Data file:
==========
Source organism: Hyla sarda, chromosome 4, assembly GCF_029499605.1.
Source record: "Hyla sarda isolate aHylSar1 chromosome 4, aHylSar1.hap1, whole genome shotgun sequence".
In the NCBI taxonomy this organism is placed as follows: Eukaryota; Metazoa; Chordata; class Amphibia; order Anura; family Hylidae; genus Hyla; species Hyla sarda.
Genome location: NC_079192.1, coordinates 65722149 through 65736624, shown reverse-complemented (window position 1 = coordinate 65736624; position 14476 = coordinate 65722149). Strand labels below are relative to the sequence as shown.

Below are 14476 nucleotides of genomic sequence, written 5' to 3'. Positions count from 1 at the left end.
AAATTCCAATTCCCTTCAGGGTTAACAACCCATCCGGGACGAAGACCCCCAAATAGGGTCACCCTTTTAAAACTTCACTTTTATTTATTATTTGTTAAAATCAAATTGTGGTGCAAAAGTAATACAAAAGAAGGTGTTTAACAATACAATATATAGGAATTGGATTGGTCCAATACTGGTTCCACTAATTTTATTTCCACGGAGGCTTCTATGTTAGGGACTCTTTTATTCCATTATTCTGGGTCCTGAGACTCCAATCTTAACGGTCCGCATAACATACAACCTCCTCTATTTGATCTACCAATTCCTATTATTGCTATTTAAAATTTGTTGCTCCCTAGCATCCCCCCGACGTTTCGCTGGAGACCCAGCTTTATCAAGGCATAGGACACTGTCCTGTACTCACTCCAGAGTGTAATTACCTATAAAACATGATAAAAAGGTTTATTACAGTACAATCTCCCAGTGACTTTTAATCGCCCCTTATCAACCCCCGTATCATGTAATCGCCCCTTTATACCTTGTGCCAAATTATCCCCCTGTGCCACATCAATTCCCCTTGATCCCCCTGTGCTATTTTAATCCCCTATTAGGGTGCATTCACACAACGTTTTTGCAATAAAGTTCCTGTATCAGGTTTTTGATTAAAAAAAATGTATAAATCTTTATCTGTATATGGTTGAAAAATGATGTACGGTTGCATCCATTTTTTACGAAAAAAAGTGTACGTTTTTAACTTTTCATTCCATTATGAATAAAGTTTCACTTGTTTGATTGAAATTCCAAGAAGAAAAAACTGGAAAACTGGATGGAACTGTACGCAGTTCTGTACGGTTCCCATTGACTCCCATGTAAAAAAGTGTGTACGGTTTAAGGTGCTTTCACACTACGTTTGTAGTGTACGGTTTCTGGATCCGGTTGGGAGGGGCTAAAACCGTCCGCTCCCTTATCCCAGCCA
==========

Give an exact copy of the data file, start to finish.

Source organism: Hyla sarda, chromosome 4, assembly GCF_029499605.1.
Source record: "Hyla sarda isolate aHylSar1 chromosome 4, aHylSar1.hap1, whole genome shotgun sequence".
In the NCBI taxonomy this organism is placed as follows: Eukaryota; Metazoa; Chordata; class Amphibia; order Anura; family Hylidae; genus Hyla; species Hyla sarda.
Genome location: NC_079192.1, coordinates 65722149 through 65736624, shown reverse-complemented (window position 1 = coordinate 65736624; position 14476 = coordinate 65722149). Strand labels below are relative to the sequence as shown.

Below are 14476 nucleotides of genomic sequence, written 5' to 3'. Positions count from 1 at the left end.
AAATTCCAATTCCCTTCAGGGTTAACAACCCATCCGGGACGAAGACCCCCAAATAGGGTCACCCTTTTAAAACTTCACTTTTATTTATTATTTGTTAAAATCAAATTGTGGTGCAAAAGTAATACAAAAGAAGGTGTTTAACAATACAATATATAGGAATTGGATTGGTCCAATACTGGTTCCACTAATTTTATTTCCACGGAGGCTTCTATGTTAGGGACTCTTTTATTCCATTATTCTGGGTCCTGAGACTCCAATCTTAACGGTCCGCATAACATACAACCTCCTCTATTTGATCTACCAATTCCTATTATTGCTATTTAAAATTTGTTGCTCCCTAGCATCCCCCCGACGTTTCGCTGGAGACCCAGCTTTATCAAGGCATAGGACACTGTCCTGTACTCACTCCAGAGTGTAATTACCTATAAAACATGATAAAAAGGTTTATTACAGTACAATCTCCCAGTGACTTTTAATCGCCCCTTATCAACCCCCGTATCATGTAATCGCCCCTTTATACCTTGTGCCAAATTATCCCCCTGTGCCACATCAATTCCCCTTGATCCCCCTGTGCTATTTTAATCCCCTATTAGGGTGCATTCACACAACGTTTTTGCAATAAAGTTCCTGTATCAGGTTTTTGATTAAAAAAAATGTATAAATCTTTATCTGTATATGGTTGAAAAATGATGTACGGTTGCATCCATTTTTTACGAAAAAAAGTGTACGTTTTTAACTTTTCATTCCATTATGAATAAAGTTTCACTTGTTTGATTGAAATTCCAAGAAGAAAAAACTGGAAAACTGGATGGAACTGTACGCAGTTCTGTACGGTTCCCATTGACTCCCATGTAAAAAAGTGTGTACGGTTTAAGGTGCTTTCACACTACGTTTGTAGTGTACGGTTTCTGGATCCGGTTGGGAGGGGCTAAAACCGTCCGCTCCCTTATCCCAGCCA